Programming, Software and Code

PLA: More New Methods

In a previous post I discussed some of the common behaviors that the matrix types in Parrot-Linear-Algebra implement. Recently, I've added a few more which I think are pretty cool and worth discussing.

First and foremost, I've finally added some methods to convert between type. There are now methods for convert_to_number_matrix, convert_to_complex_matrix, and convert_to_pmc_matrix. Every type implements all of these methods, even when it would be a no-op. This is so you can take a PMC and if it "does 'matrix'" you can cast it to the type you want to deal with without worrying about spending too much expense. These methods always return a new matrix, so you can keep a copy of the matrix in it's original form and also have a new copy to play with. In the case where the matrix is already in the target format, I create a clone.

Unfortunately, these conversion operations can be a little bit expensive when you're actually converting types. The problem is that the data for the matrices is stored internally in a very dense format. For the Number and Complex matrices, the data is stored internally in the format required by the BLAS library routines. For the number matrix, the values are basically stored together in a single large buffer. For complex matrices, the real and imaginary values are stored together also, alternating positions. Converting one to the other is not easy, since I have to allocate a completely new buffer and iterate over each space individually. So, too many conversion operations can get expensive quickly.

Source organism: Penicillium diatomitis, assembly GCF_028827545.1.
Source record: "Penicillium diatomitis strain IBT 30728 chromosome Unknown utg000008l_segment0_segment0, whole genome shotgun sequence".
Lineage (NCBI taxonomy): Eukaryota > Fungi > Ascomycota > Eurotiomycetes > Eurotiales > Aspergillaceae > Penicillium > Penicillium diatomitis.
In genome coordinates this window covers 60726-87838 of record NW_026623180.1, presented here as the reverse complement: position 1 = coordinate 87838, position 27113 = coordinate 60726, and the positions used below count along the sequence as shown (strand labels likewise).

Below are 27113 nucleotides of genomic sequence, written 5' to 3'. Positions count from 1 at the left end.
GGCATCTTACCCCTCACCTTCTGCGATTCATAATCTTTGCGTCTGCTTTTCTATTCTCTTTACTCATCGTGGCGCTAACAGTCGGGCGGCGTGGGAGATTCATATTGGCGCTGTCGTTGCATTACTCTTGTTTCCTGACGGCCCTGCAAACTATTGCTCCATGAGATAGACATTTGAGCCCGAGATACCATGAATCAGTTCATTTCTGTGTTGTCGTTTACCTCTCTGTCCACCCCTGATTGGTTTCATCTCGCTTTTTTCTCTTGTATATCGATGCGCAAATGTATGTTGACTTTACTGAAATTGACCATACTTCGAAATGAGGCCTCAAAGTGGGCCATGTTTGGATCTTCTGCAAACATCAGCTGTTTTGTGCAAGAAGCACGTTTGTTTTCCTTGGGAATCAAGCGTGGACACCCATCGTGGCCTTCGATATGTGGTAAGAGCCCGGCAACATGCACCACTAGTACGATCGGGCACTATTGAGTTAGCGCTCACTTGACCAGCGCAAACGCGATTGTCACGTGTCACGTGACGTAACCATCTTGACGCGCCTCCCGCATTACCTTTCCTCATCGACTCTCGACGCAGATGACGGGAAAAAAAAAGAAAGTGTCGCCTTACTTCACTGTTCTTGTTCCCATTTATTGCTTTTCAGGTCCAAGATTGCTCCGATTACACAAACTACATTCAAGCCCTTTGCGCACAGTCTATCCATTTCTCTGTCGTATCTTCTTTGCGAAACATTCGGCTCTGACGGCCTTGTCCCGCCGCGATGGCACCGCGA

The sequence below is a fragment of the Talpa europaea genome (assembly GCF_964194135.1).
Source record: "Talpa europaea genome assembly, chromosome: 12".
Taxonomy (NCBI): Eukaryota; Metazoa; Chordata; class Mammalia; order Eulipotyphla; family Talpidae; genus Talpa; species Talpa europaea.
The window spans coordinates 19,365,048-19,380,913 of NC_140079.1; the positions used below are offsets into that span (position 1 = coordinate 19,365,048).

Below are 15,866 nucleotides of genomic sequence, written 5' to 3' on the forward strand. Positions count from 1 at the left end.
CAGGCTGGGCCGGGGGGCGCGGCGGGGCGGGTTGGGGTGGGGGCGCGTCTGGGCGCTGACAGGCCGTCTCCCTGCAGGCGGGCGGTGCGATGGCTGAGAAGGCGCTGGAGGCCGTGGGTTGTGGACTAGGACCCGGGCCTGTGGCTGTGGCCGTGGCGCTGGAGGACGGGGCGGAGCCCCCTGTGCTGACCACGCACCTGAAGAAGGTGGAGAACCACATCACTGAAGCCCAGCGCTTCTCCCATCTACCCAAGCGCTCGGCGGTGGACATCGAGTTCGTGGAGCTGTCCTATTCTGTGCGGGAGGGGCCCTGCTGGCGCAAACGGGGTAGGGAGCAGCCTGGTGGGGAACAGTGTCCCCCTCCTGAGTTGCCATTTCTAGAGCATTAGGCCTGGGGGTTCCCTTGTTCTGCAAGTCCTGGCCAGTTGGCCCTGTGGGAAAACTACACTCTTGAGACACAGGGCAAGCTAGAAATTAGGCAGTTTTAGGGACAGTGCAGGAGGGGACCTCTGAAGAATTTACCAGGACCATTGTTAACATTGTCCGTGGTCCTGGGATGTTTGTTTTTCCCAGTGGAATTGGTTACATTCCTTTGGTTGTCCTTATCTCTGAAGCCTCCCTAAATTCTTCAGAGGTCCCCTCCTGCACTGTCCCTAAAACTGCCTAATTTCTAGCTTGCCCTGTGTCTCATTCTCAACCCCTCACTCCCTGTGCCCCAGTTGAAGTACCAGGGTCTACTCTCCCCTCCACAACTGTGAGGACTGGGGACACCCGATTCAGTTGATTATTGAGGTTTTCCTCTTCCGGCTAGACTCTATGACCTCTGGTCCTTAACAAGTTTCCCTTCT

Using these new conversion methods, I have updated some previous methods, like gemm(), the routine which performs the GEMM operation from the BLAS library. You can now pass any matrix types to this method, and it will perform conversions internally to ensure the types match. Here's a fun little NQP example that shows some of the capabilities of this library today:

INIT { pir::load_bytecode("pla_nqp.pbc"); }

my $A :=;
$A.initialize_from_args(2, 2, 1, 2.0, "3", 4);
pir::say("A: " ~ $A);

my $B :=;
$B.initialize_from_array(2, 2, [1, 2.0, "3+3i", "7+5i"]);
pir::say("B: " ~ $B);

my $C :=;
$C.fill(4.4, 2, 2);
pir::say("C: " ~ $C);

my $D := $B.gemm(0.5, $A, $B, "1+2i", $C);
pir::say("D: " ~ $D);

You can try it yourself, or you can take my word for it that the result is correct. I've verified it this morning in Octave, and the results are the same (though the Octave script to produce this result is considerably shorter).

PLA is finally starting to get the kind of basic functionality and test coverage that I've been hoping for. With a few more finishing touches on this base, I'm going to start adding new functionality like LAPACK bindings. Specifically, I'm hoping to add in support for some common matrix decompositions, matrix reductions, inverses and eigenvalues. I'm also hoping to get started on the module for Rakudo sometime soon.

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